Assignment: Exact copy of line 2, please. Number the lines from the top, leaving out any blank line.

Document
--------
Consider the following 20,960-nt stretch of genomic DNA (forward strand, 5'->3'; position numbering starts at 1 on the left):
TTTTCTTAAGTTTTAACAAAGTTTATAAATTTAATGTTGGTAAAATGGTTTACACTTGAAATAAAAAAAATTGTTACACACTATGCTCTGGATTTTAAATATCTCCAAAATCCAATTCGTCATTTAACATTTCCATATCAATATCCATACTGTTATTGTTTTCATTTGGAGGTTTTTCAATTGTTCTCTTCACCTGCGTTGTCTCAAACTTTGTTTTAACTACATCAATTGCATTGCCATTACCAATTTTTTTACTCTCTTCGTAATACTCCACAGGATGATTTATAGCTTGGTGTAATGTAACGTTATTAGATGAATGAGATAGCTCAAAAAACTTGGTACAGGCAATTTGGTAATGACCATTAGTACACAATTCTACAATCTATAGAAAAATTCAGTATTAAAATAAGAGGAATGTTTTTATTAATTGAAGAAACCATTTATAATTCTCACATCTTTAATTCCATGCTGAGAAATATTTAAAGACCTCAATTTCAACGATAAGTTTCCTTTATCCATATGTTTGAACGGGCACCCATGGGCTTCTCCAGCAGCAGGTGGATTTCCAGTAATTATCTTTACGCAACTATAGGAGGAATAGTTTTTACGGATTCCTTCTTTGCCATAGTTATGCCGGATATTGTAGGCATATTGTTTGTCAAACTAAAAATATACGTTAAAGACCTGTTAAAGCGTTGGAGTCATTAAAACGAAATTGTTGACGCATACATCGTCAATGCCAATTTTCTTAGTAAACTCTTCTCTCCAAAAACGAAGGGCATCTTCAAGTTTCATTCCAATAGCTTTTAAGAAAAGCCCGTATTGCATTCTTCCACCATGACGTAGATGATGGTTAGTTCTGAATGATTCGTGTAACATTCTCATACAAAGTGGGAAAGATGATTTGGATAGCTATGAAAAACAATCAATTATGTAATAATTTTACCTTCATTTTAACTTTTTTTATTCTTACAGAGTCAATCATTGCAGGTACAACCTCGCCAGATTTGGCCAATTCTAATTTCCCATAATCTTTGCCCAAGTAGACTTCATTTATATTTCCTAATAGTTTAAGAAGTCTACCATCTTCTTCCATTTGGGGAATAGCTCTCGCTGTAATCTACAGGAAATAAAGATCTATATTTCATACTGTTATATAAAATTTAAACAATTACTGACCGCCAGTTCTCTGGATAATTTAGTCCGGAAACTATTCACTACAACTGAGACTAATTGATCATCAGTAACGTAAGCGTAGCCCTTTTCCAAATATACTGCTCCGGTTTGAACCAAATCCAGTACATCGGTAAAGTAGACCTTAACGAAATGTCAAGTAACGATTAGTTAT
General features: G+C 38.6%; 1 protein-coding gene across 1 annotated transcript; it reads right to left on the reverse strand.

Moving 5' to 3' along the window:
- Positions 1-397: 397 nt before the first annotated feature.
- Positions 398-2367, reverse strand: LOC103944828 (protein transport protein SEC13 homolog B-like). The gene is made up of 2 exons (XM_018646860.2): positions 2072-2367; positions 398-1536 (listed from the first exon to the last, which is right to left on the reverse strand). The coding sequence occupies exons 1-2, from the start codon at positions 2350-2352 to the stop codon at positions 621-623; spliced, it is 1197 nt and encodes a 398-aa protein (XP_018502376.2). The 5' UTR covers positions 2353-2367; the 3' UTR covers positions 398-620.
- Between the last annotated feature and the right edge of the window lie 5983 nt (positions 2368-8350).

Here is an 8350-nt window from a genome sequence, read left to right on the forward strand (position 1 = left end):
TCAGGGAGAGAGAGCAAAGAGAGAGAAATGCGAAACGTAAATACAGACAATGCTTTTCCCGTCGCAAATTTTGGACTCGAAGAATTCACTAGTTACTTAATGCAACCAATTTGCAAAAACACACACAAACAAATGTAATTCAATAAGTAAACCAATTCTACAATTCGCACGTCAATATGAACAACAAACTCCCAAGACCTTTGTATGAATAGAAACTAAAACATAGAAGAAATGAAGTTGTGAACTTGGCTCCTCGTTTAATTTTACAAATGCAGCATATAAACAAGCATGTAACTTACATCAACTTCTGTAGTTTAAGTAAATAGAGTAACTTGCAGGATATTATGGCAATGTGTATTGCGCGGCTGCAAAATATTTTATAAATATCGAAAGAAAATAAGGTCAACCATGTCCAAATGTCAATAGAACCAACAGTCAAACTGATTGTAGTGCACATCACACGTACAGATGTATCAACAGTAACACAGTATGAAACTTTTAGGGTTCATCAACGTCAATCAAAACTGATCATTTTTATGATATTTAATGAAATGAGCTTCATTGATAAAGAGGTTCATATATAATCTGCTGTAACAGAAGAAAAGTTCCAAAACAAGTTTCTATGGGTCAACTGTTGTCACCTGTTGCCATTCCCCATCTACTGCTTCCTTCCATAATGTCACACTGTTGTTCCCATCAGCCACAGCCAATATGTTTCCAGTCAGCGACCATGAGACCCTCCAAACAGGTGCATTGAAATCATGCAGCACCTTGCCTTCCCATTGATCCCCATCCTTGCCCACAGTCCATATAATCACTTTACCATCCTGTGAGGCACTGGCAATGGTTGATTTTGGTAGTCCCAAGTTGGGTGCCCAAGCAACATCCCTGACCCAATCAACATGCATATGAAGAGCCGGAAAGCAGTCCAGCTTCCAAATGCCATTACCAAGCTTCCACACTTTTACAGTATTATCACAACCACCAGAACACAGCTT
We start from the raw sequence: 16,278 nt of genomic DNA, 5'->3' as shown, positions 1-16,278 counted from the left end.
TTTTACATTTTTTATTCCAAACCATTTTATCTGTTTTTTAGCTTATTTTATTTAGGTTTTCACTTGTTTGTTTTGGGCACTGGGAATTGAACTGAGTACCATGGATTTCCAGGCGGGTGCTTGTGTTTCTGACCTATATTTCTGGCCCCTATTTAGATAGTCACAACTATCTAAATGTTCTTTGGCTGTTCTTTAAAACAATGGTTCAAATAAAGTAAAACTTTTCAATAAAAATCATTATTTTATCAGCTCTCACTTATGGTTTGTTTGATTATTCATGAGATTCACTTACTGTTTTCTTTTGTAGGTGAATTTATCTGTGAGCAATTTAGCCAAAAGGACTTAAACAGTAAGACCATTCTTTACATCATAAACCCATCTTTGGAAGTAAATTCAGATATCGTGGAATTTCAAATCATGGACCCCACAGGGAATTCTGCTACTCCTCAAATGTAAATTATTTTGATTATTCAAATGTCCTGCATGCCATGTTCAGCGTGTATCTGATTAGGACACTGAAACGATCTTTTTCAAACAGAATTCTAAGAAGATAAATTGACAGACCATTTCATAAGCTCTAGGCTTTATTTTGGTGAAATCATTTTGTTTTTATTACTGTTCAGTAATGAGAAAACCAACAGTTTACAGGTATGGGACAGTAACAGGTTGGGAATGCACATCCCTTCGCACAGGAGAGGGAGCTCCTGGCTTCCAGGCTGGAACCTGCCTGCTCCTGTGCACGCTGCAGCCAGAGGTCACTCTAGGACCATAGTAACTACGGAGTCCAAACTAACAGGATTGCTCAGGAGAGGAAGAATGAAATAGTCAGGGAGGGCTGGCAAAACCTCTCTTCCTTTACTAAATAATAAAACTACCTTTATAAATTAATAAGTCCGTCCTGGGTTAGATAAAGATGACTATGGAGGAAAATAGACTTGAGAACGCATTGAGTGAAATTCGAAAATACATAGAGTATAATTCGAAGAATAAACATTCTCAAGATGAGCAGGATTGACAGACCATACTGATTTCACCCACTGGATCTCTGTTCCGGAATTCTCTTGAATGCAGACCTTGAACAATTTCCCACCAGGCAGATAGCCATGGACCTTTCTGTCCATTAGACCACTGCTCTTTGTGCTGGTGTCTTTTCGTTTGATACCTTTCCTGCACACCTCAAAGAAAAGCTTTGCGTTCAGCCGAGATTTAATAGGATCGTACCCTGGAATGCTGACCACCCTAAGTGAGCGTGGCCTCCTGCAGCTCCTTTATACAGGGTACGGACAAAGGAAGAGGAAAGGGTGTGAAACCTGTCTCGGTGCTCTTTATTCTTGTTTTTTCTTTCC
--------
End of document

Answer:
TTTTCTTAAGTTTTAACAAAGTTTATAAATTTAATGTTGGTAAAATGGTTTACACTTGAAATAAAAAAAATTGTTACACACTATGCTCTGGATTTTAAATATCTCCAAAATCCAATTCGTCATTTAACATTTCCATATCAATATCCATACTGTTATTGTTTTCATTTGGAGGTTTTTCAATTGTTCTCTTCACCTGCGTTGTCTCAAACTTTGTTTTAACTACATCAATTGCATTGCCATTACCAATTTTTTTACTCTCTTCGTAATACTCCACAGGATGATTTATAGCTTGGTGTAATGTAACGTTATTAGATGAATGAGATAGCTCAAAAAACTTGGTACAGGCAATTTGGTAATGACCATTAGTACACAATTCTACAATCTATAGAAAAATTCAGTATTAAAATAAGAGGAATGTTTTTATTAATTGAAGAAACCATTTATAATTCTCACATCTTTAATTCCATGCTGAGAAATATTTAAAGACCTCAATTTCAACGATAAGTTTCCTTTATCCATATGTTTGAACGGGCACCCATGGGCTTCTCCAGCAGCAGGTGGATTTCCAGTAATTATCTTTACGCAACTATAGGAGGAATAGTTTTTACGGATTCCTTCTTTGCCATAGTTATGCCGGATATTGTAGGCATATTGTTTGTCAAACTAAAAATATACGTTAAAGACCTGTTAAAGCGTTGGAGTCATTAAAACGAAATTGTTGACGCATACATCGTCAATGCCAATTTTCTTAGTAAACTCTTCTCTCCAAAAACGAAGGGCATCTTCAAGTTTCATTCCAATAGCTTTTAAGAAAAGCCCGTATTGCATTCTTCCACCATGACGTAGATGATGGTTAGTTCTGAATGATTCGTGTAACATTCTCATACAAAGTGGGAAAGATGATTTGGATAGCTATGAAAAACAATCAATTATGTAATAATTTTACCTTCATTTTAACTTTTTTTATTCTTACAGAGTCAATCATTGCAGGTACAACCTCGCCAGATTTGGCCAATTCTAATTTCCCATAATCTTTGCCCAAGTAGACTTCATTTATATTTCCTAATAGTTTAAGAAGTCTACCATCTTCTTCCATTTGGGGAATAGCTCTCGCTGTAATCTACAGGAAATAAAGATCTATATTTCATACTGTTATATAAAATTTAAACAATTACTGACCGCCAGTTCTCTGGATAATTTAGTCCGGAAACTATTCACTACAACTGAGACTAATTGATCATCAGTAACGTAAGCGTAGCCCTTTTCCAAATATACTGCTCCGGTTTGAACCAAATCCAGTACATCGGTAAAGTAGACCTTAACGAAATGTCAAGTAACGATTAGTTAT